|International Classification||H04L12/951, H04N19/00, G10L19/00, H04N21/242, H04N21/2368, H04N7/62, H04H60/07, H04N7/08, H04H60/15, H04N7/24, H04H20/28, H04N7/52, H04N7/081|
|Cooperative Classification||H04H2201/70, H04H60/07, H04H20/28, H04N21/2368, H04N21/242, H04H60/15|
|European Classification||H04N21/2368, H04N21/242, H04H60/07, H04H60/15, H04H20/28|
|Feb 15, 1996||AS||Assignment|
Owner name: RCA THOMSON LICENSING CORPORATION, NEW JERSEY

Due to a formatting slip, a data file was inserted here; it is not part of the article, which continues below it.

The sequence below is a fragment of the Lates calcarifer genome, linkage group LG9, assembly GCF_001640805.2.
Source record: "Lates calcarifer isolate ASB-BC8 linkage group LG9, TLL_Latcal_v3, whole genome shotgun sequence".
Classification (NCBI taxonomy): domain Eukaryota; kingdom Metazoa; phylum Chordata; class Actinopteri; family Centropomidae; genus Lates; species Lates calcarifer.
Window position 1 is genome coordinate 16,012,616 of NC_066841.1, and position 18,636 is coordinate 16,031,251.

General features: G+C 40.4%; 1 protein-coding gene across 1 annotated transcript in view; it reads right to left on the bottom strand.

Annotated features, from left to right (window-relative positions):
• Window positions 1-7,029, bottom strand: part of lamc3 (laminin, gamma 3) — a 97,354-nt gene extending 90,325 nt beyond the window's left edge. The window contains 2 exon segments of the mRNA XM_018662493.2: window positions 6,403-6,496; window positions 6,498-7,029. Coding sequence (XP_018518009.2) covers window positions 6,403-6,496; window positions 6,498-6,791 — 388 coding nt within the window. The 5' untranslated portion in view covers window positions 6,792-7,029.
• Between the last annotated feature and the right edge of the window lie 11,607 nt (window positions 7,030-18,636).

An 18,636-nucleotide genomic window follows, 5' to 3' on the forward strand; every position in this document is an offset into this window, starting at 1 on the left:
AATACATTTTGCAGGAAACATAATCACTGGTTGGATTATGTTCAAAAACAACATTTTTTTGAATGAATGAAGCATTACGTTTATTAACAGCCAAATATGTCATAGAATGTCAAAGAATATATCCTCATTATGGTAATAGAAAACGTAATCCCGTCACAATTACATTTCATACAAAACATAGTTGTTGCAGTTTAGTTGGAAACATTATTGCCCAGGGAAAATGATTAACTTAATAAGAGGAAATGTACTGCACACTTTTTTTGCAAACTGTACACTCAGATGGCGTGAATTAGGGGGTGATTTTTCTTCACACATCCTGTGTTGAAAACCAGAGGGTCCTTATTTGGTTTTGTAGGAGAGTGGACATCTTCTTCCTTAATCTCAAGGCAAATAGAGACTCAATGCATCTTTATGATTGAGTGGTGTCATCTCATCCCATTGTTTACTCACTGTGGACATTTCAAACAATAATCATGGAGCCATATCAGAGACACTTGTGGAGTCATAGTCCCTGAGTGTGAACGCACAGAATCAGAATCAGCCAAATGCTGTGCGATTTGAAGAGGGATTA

Free format text: ASSIGNMENT OF ASSIGNORS INTEREST;ASSIGNOR:MEYER, THOMAS JOHN;REEL/FRAME:008204/0974
Effective date: 19930915
|Dec 20, 2001||FPAY||Fee payment|
Year of fee payment: 4
|Nov 30, 2005||FPAY||Fee payment|
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|Dec 9, 2009||FPAY||Fee payment|
Year of fee payment: 12